Cars are becoming accepted as an unsustainable mode of transportation by being a primary contributor towards increasing levels of air and noise pollution, urban congestion, fatal accidents, and the physical invasion of public space, write the authors of “Car-Free Cities: Regenerative Urban Planning and Prioritizing Pedestrians.” But public transportation and different forms of micromobility have been proven to be an effective tool in solving many of the aforementioned market failures created by cars and serve as a critical step in the transition towards a more sustainable transportation industry. From the abstract: “As governments aim to transition towards a sustainable economy, governments need to implement innovative policies that encourage safe and sustainable modes of urban transportation and return public space to people. Though politically controversial, declaring a city as “car-free” is an effective policy towards achieving the transition towards a sustainable urban environment.” Author: Yonah Feld, Reichman University.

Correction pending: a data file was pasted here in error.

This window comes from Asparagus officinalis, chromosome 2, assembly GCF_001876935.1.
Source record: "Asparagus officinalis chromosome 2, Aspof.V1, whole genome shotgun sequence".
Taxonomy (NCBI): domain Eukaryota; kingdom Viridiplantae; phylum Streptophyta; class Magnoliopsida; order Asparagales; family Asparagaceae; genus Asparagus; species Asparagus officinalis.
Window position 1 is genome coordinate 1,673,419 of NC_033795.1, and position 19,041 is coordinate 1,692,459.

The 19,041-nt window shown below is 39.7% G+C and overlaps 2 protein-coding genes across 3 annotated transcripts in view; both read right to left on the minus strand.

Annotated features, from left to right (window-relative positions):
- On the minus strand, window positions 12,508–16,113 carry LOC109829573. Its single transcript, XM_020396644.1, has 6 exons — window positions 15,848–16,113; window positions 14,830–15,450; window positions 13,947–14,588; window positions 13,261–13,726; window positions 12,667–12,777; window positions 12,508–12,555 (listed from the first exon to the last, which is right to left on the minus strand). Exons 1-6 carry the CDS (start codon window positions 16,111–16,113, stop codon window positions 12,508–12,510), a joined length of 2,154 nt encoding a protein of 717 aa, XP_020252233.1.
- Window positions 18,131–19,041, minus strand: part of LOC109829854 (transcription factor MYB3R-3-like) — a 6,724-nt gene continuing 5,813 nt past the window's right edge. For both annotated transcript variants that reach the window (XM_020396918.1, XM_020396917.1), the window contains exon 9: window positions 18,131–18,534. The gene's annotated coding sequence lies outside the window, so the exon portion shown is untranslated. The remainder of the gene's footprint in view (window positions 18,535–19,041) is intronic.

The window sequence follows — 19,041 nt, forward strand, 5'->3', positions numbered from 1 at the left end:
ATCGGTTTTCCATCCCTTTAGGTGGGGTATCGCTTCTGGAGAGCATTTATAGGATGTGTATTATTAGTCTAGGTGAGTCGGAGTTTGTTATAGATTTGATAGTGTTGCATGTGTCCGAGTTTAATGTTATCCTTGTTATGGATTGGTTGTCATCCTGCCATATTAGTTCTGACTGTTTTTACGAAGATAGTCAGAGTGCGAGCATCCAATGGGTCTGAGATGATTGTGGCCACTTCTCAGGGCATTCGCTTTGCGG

Words to live by . . . .
“I have long understood that climate change is not only an environmental issue – it is a humanitarian, economic, health, and justice issue as well.” — Frances G. Beinecke, environmental activist and politician.